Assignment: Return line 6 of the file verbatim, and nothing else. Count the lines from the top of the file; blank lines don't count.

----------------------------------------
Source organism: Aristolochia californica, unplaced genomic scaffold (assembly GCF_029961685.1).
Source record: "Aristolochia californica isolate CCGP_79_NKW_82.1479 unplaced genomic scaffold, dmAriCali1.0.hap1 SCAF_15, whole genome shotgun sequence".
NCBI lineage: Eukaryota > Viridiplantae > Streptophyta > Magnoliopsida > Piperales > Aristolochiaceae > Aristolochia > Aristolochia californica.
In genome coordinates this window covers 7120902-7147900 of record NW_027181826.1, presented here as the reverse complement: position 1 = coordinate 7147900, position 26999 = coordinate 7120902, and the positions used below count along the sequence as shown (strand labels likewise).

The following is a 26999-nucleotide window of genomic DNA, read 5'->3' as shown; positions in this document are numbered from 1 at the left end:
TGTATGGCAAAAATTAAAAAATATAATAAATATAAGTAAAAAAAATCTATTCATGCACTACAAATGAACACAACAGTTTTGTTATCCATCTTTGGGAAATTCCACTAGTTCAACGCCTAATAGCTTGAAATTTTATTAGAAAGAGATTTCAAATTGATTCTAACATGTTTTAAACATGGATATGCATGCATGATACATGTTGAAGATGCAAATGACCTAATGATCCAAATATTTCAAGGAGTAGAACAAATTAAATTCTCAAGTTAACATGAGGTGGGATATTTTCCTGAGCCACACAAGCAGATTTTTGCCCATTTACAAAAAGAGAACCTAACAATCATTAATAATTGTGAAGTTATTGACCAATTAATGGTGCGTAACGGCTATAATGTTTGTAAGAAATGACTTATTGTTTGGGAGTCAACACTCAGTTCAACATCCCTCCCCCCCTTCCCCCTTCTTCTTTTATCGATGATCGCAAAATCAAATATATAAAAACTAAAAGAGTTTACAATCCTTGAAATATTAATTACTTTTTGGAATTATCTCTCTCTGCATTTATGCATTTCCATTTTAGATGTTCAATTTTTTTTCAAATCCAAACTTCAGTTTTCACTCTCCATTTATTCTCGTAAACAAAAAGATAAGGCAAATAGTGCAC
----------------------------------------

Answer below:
TGTATGGCAAAAATTAAAAAATATAATAAATATAAGTAAAAAAAATCTATTCATGCACTACAAATGAACACAACAGTTTTGTTATCCATCTTTGGGAAATTCCACTAGTTCAACGCCTAATAGCTTGAAATTTTATTAGAAAGAGATTTCAAATTGATTCTAACATGTTTTAAACATGGATATGCATGCATGATACATGTTGAAGATGCAAATGACCTAATGATCCAAATATTTCAAGGAGTAGAACAAATTAAATTCTCAAGTTAACATGAGGTGGGATATTTTCCTGAGCCACACAAGCAGATTTTTGCCCATTTACAAAAAGAGAACCTAACAATCATTAATAATTGTGAAGTTATTGACCAATTAATGGTGCGTAACGGCTATAATGTTTGTAAGAAATGACTTATTGTTTGGGAGTCAACACTCAGTTCAACATCCCTCCCCCCCTTCCCCCTTCTTCTTTTATCGATGATCGCAAAATCAAATATATAAAAACTAAAAGAGTTTACAATCCTTGAAATATTAATTACTTTTTGGAATTATCTCTCTCTGCATTTATGCATTTCCATTTTAGATGTTCAATTTTTTTTCAAATCCAAACTTCAGTTTTCACTCTCCATTTATTCTCGTAAACAAAAAGATAAGGCAAATAGTGCAC